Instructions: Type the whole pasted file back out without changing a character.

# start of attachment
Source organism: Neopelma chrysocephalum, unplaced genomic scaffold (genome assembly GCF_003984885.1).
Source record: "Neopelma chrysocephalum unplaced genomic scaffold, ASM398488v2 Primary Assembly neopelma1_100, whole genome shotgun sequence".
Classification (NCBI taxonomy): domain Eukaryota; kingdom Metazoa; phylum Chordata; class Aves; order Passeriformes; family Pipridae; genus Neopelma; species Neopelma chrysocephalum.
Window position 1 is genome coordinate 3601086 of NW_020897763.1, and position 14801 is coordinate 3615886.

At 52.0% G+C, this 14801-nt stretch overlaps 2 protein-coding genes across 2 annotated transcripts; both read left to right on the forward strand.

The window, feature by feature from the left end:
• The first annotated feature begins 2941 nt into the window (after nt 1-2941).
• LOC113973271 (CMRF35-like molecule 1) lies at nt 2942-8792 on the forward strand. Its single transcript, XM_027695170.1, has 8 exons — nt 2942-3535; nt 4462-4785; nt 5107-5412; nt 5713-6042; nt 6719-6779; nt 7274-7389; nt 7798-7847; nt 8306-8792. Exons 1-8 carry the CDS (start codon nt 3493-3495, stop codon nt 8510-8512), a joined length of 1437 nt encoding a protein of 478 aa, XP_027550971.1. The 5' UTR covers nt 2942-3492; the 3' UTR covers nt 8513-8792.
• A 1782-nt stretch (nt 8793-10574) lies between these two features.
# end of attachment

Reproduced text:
Source organism: Neopelma chrysocephalum, unplaced genomic scaffold (genome assembly GCF_003984885.1).
Source record: "Neopelma chrysocephalum unplaced genomic scaffold, ASM398488v2 Primary Assembly neopelma1_100, whole genome shotgun sequence".
Classification (NCBI taxonomy): domain Eukaryota; kingdom Metazoa; phylum Chordata; class Aves; order Passeriformes; family Pipridae; genus Neopelma; species Neopelma chrysocephalum.
Window position 1 is genome coordinate 3601086 of NW_020897763.1, and position 14801 is coordinate 3615886.

At 52.0% G+C, this 14801-nt stretch overlaps 2 protein-coding genes across 2 annotated transcripts; both read left to right on the forward strand.

The window, feature by feature from the left end:
• The first annotated feature begins 2941 nt into the window (after nt 1-2941).
• LOC113973271 (CMRF35-like molecule 1) lies at nt 2942-8792 on the forward strand. Its single transcript, XM_027695170.1, has 8 exons — nt 2942-3535; nt 4462-4785; nt 5107-5412; nt 5713-6042; nt 6719-6779; nt 7274-7389; nt 7798-7847; nt 8306-8792. Exons 1-8 carry the CDS (start codon nt 3493-3495, stop codon nt 8510-8512), a joined length of 1437 nt encoding a protein of 478 aa, XP_027550971.1. The 5' UTR covers nt 2942-3492; the 3' UTR covers nt 8513-8792.
• A 1782-nt stretch (nt 8793-10574) lies between these two features.